In the first part of this two-part series, we share insights from the National Bureau of Economic Research (NBER) on why the economic and labor numbers are unfamiliar with the ongoing talent shortage.
Even though there are plenty of predictors for employment and unemployment, most hiring managers rely on the unemployment rate to determine if their company will struggle to acquire talent. Since the pandemic began, the traditional indicators that usually moved together aren’t. Have they gone haywire? Are magnetic fields affecting the numbers? The answers are no and no.
How to Interpret the Conflicting Numbers
Alex Domash and Lawrence H. Summers, both from the Harvard Kennedy School of Government, have studied all the predictors and indicators and conclude, in their NBER working paper, that the “labor market tightness is likely to contribute significantly to inflationary [wage] pressure in the United States for some time to come.”
They note that, “Economists have typically turned to common slack measures, such as the unemployment rate or the job vacancy rate, to assess labor market tightness and predict nominal wage growth. Historically, measures of slack on the supply-side, like the unemployment rate and the prime-age (25-54) nonemployment rate, have moved in tandem with measures of slack on the demand-side, such as the job vacancy rate and the quits rate, meaning that different indicators gave broadly corroborative signals of labor market tightness. Since the beginning of the Covid-19 pandemic, however, the supply-side indicators and the demand-side indicators have diverged significantly. While the unemployment rate and prime-age nonemployment rate remain elevated at late-2017 levels and imply modest degrees of slack, the job vacancy rate and quits rate have surged to series highs and imply a very tight labor market. The unemployment rate does not adequately capture all movements in the labor market that are significant for wage inflation.”
Federal Reserve Chairman Jerome Powell suggests looking at other indicators, like the prime-age employment- (25-54 years old) to-population ratio, to better understand the presumed lack of candidates every company is feeling. So, it’s not just a matter of how many people are employable, it’s a correlation between the population and those who want to work. More on this in a minute.
Does This Have Something to Do With Soaring Wages?
Quite simply, yes. Domash and Summers comment that, “A high vacancy rate signals a high demand for labor and puts upward pressure on wages as firms compete to attract workers. A high quit rate signals that workers are confident enough to leave their jobs to search for a better opportunity, and can put upward pressure on wages since job switchers drive up wages as they move up the job ladder.” Let’s see a show of hands from the hiring managers out there who can relate to this.
Domash and Summers note their research indicates that “estimated wage inflation in the fourth quarter of 2021 is the highest it’s been in the last 20 years.” They also “simulated wage growth in 2022 and 2023 under the assumption that the vacancy rate, the quits rate, and the inflation rate remain the same…nominal wage growth under these assumptions is projected to increase dramatically over the next two years, surpassing six percent wage inflation by 2023.”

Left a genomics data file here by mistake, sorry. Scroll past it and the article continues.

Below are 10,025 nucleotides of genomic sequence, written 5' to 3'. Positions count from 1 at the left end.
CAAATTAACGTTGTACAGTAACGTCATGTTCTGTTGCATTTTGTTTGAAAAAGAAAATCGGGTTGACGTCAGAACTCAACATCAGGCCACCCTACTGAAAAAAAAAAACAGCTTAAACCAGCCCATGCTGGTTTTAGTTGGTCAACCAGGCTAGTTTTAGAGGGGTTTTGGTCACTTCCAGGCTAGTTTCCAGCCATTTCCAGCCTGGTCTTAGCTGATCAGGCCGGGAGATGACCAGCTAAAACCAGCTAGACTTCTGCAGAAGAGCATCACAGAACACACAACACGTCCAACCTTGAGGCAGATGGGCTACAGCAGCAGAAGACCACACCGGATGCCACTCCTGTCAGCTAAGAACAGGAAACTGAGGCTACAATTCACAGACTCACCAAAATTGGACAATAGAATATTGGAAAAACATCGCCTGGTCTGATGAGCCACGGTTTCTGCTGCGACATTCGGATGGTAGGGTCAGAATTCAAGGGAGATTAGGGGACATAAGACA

Where are the Workers?
Understanding indicators and predictors is one thing, but we are all feeling the pain of finding workers. Here’s the reality. Domash and Summers outline six factors as to where the workers have gone, and chances are, they might never come back. Those factors are:
- Shifts in demographic structures (population aging specifically) = 1.3 million workers;
- Covid-19 health concerns = 1.5 million workers;
- Immigration restrictions = 1.4 million workers;
- Excess retirements = 1.3 million workers;
- Reduced incentives to work = 1 million workers; and
- Covid-19 vaccine mandates = 0.4 million workers.
At the same time, they “project demand-side indicators such as the vacancy to unemployment ratio to continue to be very high over the next year.”
Domash and Summers predict that “the majority of the employment shortfall will likely persist moving forward. Moreover, if employment were to increase due to an increase in labor force participation, it would be accompanied by increases in incomes, and therefore an increase in demand. We believe that labor markets will continue to be very tight unless there is a considerable slowdown in labor demands.” This all suggests that companies need to sharpen their talent acquisition strategies and stay on top of the numbers since the tight labor market is bound to continue for some time.
In the second part of this series, we’ll discuss the “demographic drought” associated with the labor force participation and how it may shrink the available labor pool going forward.
If you would like to receive a copy of Domash’s and Summer’s complete working paper, email us at firstname.lastname@example.org. Let us help you develop effective talent acquisition tactics.
 This is equivalent to one minus the prime-age employment-to-population ratio.
 As of December 2021, the BLS Job Openings and Labor Turnover Survey (JOLTS) reported a seasonally adjusted
job vacancy rate of 6.8% (a near-record high, and much higher than any vacancy rate before 2021) and a seasonally
adjusted quits rate of 2.9% (the second highest quits rate on record).